Tuesday, 27 September 2016

Victoria: An Ordinary Woman

"We've been replaced, Lord Melbourne."

"That's as it should be."

Getting hitched is, sadly, always a political act for a monarch, especially if one's spouse is a German prince. What should his title be? Certainly not "King Consort" says the House of Commons. What should his allowance be? Not as much as the amount King Leopold I of Belgium is getting, says Sir Robert Peel. And what, in fact, should he do as opposed to be? All of this is gendered, of course; none of these issues would be so vexed for a female consort to a king with her uncomplicated title of "queen". Here, in Victoria and Albert, we have a situation where the male appears to be oppressed somewhat by the patriarchy.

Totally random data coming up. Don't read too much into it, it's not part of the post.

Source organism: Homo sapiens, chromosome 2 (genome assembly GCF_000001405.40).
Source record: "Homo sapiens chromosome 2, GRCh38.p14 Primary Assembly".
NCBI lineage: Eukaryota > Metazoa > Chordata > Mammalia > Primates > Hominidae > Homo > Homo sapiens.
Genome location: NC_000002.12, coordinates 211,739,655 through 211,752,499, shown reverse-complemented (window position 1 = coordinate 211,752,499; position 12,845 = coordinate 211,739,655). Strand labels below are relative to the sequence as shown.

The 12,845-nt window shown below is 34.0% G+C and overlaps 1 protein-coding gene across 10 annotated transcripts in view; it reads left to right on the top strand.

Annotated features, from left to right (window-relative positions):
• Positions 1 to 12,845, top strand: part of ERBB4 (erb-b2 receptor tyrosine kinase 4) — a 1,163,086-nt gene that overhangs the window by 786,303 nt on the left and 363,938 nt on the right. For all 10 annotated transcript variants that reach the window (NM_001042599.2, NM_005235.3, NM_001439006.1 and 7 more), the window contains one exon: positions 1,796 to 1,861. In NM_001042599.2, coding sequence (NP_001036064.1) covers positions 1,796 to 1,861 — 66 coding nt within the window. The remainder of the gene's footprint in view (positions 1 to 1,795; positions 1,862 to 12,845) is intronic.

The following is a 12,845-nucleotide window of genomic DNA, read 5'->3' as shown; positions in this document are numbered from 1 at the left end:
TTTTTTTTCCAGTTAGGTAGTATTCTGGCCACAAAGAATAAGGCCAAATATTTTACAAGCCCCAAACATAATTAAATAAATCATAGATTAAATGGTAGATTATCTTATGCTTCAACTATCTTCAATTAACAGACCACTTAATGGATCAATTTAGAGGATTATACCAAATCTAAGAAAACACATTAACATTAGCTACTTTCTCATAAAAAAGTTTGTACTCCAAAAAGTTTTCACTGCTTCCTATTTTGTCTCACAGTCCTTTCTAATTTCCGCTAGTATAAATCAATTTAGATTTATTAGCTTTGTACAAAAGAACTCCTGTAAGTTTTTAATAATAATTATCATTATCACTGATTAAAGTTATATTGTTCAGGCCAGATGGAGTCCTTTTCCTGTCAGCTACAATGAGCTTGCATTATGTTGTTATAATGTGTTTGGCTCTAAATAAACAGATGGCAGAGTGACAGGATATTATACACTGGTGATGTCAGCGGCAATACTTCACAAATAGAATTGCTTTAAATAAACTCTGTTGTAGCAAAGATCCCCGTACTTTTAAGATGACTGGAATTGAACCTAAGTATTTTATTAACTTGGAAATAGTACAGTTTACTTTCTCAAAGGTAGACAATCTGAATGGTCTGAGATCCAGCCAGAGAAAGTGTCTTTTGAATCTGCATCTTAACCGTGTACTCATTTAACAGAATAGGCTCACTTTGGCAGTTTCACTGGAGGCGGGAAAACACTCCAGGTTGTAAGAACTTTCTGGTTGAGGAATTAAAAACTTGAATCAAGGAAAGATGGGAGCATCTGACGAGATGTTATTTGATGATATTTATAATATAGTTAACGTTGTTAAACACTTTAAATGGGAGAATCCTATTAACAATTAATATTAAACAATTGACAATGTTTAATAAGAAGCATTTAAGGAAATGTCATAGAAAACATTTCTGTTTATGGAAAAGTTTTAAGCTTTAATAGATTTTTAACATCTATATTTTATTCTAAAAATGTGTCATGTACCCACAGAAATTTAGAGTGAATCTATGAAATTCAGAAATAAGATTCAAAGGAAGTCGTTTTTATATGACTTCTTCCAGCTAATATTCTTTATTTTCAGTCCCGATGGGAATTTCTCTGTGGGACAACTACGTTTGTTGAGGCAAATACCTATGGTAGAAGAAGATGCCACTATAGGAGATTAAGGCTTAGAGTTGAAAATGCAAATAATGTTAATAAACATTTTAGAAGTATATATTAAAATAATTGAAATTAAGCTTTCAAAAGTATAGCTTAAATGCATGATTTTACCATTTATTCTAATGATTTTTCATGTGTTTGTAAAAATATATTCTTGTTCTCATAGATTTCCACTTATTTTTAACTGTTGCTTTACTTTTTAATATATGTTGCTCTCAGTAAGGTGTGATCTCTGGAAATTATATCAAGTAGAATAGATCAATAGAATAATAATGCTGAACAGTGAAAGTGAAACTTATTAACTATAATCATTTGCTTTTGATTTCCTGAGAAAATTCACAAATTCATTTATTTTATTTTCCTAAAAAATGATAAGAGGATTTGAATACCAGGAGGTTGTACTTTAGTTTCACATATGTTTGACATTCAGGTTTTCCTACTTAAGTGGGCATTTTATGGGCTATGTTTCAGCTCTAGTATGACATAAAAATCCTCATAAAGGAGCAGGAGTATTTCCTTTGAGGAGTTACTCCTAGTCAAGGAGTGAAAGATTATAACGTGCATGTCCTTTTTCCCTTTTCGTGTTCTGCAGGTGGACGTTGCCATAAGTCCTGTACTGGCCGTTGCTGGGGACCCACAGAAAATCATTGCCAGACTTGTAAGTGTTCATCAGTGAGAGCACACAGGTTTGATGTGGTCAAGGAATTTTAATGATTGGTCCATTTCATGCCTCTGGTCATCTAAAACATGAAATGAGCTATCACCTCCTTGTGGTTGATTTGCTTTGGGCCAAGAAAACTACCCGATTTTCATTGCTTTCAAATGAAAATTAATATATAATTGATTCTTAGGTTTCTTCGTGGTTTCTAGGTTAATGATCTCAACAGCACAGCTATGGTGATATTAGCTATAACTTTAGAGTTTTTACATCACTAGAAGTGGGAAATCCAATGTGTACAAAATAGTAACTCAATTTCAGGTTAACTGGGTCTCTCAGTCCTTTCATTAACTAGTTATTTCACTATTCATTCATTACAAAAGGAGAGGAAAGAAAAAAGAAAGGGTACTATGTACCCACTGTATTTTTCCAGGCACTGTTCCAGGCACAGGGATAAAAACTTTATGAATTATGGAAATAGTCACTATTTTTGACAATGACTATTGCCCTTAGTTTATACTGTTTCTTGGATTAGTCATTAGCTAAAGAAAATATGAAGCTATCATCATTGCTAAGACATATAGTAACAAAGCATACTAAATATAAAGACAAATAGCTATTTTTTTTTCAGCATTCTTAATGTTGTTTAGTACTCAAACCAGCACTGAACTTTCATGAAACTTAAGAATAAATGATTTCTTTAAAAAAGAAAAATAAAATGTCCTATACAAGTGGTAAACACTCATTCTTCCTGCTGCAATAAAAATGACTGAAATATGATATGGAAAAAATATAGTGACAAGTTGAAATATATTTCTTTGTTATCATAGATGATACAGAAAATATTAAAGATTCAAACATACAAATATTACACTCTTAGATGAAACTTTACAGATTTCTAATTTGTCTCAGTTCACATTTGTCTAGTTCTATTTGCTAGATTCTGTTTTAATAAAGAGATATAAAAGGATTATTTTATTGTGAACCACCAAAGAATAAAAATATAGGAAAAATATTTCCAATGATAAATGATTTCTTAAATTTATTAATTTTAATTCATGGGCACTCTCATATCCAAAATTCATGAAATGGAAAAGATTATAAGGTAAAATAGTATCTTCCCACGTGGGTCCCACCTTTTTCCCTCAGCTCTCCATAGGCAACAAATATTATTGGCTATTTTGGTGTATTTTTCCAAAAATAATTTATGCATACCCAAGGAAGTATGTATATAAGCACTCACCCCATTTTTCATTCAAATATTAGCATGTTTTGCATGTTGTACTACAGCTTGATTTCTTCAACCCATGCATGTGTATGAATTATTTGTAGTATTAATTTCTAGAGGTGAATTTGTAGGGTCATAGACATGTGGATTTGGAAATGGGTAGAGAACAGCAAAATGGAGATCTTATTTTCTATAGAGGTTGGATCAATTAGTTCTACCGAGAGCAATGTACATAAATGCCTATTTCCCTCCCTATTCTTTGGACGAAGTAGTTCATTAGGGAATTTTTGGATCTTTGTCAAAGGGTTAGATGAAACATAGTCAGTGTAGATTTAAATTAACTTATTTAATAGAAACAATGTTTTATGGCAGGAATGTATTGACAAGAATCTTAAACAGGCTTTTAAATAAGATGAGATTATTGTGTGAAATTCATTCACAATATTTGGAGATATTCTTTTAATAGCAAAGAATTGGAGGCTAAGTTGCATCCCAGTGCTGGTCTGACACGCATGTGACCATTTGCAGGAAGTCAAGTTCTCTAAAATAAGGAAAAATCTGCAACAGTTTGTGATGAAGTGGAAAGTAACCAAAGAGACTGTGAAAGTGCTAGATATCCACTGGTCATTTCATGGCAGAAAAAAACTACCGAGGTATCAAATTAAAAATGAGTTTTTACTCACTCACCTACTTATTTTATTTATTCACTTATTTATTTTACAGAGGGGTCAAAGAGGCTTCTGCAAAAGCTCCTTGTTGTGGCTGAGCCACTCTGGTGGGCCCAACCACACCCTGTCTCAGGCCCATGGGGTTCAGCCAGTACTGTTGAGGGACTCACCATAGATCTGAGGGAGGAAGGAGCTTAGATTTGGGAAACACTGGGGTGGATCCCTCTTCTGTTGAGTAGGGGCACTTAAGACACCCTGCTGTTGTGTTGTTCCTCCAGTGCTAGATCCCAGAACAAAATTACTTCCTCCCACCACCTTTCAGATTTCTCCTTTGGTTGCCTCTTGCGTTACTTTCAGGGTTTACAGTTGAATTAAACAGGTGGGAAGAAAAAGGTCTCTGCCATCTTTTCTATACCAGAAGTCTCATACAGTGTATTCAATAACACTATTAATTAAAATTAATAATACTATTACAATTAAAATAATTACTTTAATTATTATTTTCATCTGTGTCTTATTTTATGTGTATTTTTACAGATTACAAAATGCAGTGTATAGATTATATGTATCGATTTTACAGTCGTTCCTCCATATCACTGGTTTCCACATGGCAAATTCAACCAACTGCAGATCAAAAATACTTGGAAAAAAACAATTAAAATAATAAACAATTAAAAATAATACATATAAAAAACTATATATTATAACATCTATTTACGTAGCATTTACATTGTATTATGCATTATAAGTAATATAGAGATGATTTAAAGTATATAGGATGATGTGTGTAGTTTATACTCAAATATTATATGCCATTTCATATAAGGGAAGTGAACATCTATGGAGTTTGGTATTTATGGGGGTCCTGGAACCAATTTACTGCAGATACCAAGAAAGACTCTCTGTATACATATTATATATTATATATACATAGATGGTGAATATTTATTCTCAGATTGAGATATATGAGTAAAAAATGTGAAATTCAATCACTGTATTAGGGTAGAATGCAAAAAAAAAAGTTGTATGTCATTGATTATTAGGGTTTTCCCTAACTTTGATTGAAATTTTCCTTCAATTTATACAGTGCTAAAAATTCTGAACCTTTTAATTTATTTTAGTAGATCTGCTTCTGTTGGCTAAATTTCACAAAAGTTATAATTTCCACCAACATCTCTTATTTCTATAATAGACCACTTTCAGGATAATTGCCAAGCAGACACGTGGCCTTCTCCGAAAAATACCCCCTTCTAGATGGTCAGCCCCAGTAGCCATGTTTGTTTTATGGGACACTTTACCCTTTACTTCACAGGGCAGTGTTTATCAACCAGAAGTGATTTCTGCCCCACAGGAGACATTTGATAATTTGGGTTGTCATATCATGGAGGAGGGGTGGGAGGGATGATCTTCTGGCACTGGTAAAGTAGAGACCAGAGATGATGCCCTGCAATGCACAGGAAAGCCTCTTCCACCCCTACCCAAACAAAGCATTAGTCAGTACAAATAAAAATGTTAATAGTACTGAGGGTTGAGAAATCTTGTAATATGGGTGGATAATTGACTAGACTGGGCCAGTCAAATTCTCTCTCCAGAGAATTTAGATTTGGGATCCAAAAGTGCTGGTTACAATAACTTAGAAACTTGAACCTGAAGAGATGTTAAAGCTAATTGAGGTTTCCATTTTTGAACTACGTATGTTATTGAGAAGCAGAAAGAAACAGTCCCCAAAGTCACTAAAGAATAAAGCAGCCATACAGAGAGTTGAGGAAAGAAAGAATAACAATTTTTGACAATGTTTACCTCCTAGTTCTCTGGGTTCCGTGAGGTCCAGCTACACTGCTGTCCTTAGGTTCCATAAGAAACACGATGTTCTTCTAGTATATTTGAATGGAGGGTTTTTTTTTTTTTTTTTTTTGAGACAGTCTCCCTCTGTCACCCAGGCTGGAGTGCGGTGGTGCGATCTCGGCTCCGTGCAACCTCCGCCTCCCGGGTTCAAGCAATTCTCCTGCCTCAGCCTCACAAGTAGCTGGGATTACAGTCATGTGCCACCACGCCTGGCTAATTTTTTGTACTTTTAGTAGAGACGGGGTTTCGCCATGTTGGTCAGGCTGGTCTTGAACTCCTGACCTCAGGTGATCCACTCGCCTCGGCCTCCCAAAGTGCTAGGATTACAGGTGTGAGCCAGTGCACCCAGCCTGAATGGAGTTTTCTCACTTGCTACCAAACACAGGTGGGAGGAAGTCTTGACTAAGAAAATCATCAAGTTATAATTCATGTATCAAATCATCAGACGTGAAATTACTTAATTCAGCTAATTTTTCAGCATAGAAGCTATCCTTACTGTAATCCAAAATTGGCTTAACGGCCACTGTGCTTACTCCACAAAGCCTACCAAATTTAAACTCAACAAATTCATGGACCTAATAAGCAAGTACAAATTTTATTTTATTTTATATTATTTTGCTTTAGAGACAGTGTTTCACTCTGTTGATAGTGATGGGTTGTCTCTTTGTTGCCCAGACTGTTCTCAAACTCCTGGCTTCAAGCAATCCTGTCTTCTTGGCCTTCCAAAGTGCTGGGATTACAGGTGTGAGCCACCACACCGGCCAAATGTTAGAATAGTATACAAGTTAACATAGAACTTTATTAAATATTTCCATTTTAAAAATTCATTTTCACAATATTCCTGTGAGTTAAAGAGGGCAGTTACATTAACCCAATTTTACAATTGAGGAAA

Albert is, of course, a clever and principled man; he needs to define a role beyond shagging the queen. He needs an income of his own. Vicky, meanwhile, is anxious lest he find himself a mistress as her uncles tend to do. And the Duke of Wellington makes mischievous Tory noises asking how we can be sure that Albert isn't (shock horror) a Catholic.

Still, it's cute that Albert makes use of a prostitute before the wedding, but only to ask her for sex tips.   The couple are, in the end, married, and we end with a discreet sex scene, although not before Vicky says goodbye to her faithful Lord M. Another well-produced if stylistically conventional episode of period drama.

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